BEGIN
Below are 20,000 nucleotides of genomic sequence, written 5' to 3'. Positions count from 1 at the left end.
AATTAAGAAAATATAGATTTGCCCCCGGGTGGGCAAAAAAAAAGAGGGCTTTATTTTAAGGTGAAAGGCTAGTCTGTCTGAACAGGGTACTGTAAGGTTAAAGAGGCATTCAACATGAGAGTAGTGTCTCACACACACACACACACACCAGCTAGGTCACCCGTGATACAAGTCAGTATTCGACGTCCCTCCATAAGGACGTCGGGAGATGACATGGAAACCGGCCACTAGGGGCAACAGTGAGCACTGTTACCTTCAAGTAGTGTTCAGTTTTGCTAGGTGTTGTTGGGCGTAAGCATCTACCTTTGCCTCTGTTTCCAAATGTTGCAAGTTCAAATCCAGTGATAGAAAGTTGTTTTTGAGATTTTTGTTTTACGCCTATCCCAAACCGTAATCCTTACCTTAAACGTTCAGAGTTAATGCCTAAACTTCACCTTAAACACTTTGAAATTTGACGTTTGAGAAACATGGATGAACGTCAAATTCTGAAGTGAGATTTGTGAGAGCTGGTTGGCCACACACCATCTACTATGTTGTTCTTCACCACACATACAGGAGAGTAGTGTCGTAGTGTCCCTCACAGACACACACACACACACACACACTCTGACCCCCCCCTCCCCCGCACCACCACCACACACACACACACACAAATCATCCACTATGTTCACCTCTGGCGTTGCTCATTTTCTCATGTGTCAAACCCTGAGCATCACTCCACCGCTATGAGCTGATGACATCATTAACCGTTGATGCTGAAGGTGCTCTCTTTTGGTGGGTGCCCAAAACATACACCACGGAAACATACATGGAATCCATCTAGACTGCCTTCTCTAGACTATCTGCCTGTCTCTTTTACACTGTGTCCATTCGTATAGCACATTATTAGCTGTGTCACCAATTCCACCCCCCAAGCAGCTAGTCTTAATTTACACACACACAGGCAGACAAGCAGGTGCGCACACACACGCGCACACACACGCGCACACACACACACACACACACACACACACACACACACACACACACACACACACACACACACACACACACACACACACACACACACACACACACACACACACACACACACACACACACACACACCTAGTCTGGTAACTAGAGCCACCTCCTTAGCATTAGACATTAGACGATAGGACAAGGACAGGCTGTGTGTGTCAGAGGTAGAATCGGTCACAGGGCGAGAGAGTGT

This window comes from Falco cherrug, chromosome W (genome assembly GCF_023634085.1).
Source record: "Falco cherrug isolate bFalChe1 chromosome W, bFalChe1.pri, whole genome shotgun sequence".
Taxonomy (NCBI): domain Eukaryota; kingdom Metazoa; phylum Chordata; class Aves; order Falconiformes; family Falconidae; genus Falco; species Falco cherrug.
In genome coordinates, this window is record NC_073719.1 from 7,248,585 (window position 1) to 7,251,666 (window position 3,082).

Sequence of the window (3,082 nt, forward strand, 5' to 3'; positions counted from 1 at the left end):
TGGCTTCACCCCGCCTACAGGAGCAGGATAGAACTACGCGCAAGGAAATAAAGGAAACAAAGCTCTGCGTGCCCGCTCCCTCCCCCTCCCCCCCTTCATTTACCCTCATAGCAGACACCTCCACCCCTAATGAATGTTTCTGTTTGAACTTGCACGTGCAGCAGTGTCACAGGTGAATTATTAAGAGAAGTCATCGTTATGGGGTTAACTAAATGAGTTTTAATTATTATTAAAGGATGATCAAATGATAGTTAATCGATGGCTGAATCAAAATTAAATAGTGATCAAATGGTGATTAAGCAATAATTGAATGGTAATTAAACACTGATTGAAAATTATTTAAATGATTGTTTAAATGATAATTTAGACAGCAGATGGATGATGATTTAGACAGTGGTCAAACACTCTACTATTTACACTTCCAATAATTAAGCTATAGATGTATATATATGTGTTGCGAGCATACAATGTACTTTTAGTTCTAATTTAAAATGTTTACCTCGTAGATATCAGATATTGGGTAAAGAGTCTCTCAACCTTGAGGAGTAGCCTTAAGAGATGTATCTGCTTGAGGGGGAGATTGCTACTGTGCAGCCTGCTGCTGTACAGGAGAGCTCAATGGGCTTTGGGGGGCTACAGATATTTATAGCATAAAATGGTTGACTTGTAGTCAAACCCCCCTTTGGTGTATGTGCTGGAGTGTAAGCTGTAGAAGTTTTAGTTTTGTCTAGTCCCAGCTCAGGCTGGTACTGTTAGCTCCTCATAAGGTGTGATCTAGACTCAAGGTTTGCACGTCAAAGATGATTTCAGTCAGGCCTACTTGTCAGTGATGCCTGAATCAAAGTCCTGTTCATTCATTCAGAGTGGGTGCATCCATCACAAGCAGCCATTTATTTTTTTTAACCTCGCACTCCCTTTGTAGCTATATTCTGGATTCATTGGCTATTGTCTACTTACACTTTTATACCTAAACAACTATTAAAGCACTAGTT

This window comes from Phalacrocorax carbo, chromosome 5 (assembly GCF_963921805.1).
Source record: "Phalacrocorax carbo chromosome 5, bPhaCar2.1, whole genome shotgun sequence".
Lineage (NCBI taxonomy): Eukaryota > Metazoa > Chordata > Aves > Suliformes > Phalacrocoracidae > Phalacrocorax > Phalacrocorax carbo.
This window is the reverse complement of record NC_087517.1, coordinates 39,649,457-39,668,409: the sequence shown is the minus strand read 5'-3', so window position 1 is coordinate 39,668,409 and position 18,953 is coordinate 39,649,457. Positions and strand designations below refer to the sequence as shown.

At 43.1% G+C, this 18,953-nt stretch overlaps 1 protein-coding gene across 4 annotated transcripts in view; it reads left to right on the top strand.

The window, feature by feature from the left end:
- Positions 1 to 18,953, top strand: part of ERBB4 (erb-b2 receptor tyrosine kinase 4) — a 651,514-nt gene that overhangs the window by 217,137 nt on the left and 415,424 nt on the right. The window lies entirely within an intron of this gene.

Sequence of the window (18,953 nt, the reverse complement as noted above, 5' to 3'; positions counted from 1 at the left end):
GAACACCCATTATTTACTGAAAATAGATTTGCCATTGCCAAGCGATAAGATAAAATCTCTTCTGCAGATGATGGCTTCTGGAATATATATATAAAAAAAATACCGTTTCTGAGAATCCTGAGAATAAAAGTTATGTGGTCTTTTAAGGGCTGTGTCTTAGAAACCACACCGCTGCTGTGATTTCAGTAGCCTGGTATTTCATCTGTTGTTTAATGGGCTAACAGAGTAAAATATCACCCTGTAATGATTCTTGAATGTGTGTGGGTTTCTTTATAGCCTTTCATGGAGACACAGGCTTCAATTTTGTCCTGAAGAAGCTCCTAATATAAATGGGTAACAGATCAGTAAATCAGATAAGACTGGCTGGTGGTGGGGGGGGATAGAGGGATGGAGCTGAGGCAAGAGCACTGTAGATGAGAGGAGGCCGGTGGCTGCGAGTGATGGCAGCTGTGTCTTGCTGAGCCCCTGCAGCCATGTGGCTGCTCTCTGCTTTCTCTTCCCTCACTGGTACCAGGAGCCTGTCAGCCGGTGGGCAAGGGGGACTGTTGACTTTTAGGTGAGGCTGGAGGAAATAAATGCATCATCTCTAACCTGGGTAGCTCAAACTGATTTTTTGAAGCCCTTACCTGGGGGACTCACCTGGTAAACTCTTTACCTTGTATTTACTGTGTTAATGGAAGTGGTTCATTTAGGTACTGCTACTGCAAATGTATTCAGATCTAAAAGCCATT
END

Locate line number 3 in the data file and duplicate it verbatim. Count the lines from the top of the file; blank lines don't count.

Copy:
This window comes from Falco cherrug, chromosome W (genome assembly GCF_023634085.1).